However, for my last video, I chose a big DSLR camera over GoPro. Why I did that?
Let me explain the reasons one by one.
GoPro camera produces the best shots when you capture a hero from a close distance. In my previous horse video, I often faced a situation when a moving object went too far. I needed a close shot of kid’s face to capture her emotions. But it was difficult to get close enough and GoPro doesn’t have a zoom.
When shooting my last video with DSLR camera, I made many great close-up shots. For example, when my daughter was extremely happy, lying on a horse. I filmed close shot of her face expression which helped to make the story more emotional and compelling.
Filming tip: note, how I made these close-ups in slow motion. This adds a cinematic look and even more emotional feeling. Don’t forget to set your camera to 60 fps (frames per second) or higher to achieve smooth slow mo.
With zooming comes a problem – the video is more shaky. I highly recommend to attach the camera to a tripod. If you don’t have a tripod put the camera on some object or just handheld it and stay rock solid.
Blurred Background (Bokeh)
DSLR camera offers a greater flexibility which might be good and bad. When the action is really fast and you want to quickly set the camera, you might do it wrong and figure out too late. Compared to GoPro which is one-button push and shoot, DSLR is much more complex.
But you have more options and more control. For example, I set a lower aperture to get that dreamy blurry background (bokeh) and lead the audience to the object which is in focus. This helps especially when the background is disturbing and the object in focus really pops up.
If you don’t have a lens with low aperture use a greater zoom. This will also produce more blur in the background. You can see an example at the same shot mentioned right above where I zoomed to my daughter’s face. See how the background is getting more blurry as I am zooming closer.
GoPro has everything in focus at all times, you cannot control this feature.
However, manual focusing with DSLR camera is a challenge. Did you notice how the horse lady wasn’t in focus during the interview? Sometimes it is difficult to recognize on a small display of the DSLR camera if the object is in perfect focus. It requires practicing to master the manual focusing.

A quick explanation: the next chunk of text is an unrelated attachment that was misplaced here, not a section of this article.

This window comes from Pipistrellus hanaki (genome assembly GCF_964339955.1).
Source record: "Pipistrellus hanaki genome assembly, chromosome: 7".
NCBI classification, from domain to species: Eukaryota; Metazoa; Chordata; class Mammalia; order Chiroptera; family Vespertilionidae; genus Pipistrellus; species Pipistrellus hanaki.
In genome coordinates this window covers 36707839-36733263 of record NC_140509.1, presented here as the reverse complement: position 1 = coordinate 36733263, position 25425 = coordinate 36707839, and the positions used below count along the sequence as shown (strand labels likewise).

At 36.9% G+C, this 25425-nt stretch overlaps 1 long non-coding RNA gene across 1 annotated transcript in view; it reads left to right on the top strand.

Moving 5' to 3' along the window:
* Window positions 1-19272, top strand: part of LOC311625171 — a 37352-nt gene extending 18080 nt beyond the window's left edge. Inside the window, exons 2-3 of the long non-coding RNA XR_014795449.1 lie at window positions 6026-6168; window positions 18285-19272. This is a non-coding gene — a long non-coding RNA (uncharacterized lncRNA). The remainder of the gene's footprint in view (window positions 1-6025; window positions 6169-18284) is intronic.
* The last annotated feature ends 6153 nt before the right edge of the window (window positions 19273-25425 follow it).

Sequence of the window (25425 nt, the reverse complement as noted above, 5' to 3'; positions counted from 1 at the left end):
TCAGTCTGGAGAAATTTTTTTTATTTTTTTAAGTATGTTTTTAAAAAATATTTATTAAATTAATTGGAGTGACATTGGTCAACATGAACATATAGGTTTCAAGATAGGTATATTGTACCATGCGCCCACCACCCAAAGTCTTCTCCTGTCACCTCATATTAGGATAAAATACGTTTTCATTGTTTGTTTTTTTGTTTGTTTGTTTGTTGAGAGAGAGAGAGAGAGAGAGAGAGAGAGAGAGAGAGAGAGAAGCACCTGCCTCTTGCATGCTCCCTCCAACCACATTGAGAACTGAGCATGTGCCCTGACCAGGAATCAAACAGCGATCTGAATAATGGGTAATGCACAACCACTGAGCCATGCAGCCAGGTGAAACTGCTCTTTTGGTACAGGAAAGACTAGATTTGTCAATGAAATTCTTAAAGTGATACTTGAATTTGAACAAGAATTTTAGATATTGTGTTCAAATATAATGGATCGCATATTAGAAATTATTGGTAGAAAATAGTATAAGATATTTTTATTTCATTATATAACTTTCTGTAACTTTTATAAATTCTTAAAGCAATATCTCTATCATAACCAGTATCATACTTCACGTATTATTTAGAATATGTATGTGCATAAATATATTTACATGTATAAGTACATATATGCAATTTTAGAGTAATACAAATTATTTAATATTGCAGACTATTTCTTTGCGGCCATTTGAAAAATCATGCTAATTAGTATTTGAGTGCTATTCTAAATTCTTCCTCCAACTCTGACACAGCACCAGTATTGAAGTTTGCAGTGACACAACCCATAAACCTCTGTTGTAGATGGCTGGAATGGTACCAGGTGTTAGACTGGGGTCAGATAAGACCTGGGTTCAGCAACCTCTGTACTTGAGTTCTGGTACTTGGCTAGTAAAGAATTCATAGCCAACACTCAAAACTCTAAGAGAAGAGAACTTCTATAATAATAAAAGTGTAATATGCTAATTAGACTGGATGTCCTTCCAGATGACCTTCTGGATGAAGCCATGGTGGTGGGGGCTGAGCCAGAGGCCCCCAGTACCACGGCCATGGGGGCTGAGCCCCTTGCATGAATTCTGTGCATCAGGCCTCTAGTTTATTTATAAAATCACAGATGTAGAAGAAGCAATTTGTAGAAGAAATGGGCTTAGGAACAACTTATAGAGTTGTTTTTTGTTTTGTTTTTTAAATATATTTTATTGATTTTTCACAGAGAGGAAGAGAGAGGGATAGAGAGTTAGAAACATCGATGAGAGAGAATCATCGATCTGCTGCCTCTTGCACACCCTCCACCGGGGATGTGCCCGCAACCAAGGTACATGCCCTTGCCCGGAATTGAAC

Another reason why you might want to choose DSLR over small action camera is a stable image. Even though newest GoPro has a pretty good internal stabilization system. The problem is that small camera has lower weight and thus it is harder to handheld it without shaking. Heavier DSLR camera stays more stable in your hands. This is even more significant when you have to move during the shot.
Both cameras, GoPro and DSLR, have an internal microphone but for a serious interview, I recommend to attach an external microphone. I like to use a Rode shotgun mic but it cannot be connected to a GoPro. I attached it to my DSLR camera and also added a dead cat wind muff on the microphone to block the wind noise.
Although I recorded the interview in higher quality, the wind noise was audible too. I had to fix this issue in post-processing in Adobe Premiere Pro. I recommend to try a predefined preset first – choose a sound type dialogue and then Clean Up Noisy Dialogue. In my case, it didn’t fix it all so I also moved back and forth with individual sliders at the group Adaptive Noise Reduction and switched off all other predefined sound effects.
Don’t Overuse the Drone!
A lot of people fell in love with drones lately, including me. With that comes overusing of aerial shots. I have seen many videos, consisting only of drone shots. Initially epic aerials become boring quickly and audience eventually runs away if there is nothing else.
I recommend to use a drone only if there is a reason for it. For example, I introduce the hero at the beginning (aerial shot of a woman walking on the meadow) but didn’t want to reveal her face right away. I wanted to make audience curious who is this woman.
Another example shows wild running horses. My intention was showing the bigger picture of this epic action.
If you don’t have a drone, don’t worry about it. This will not make your story better. Focus on the message you want to tell your audience and creatively use different filming angles.
Once you have all your shots, it is time to create the story in a timeline of your post-processing software. I use Adobe Premiere Pro, but you can use any other software. The most important thing is that you cut out the bad parts and leave only those shots which serve to the intention of your video.
Be picky – choose only the best shots and keep them short. I often fight with myself to leave all those cute shots of my kids. But this is the right time to ask myself – does this shot help to support the story or is it just cute?
Share & Make It Viral
When I uploaded the video on YouTube I was blown away. In the first 24 hours, it received thousands of views and very nice comments. I am glad that it wasn’t just the family video for friends and relatives only but others liked my story too 🙂 My original intention, to inspire people to get out with their kids, was fulfilled.
And what about you, what do you think? Any thoughts, including critique, are welcomed. Please let me know in comments below.
Thanks for watching and reading, I appreciate you!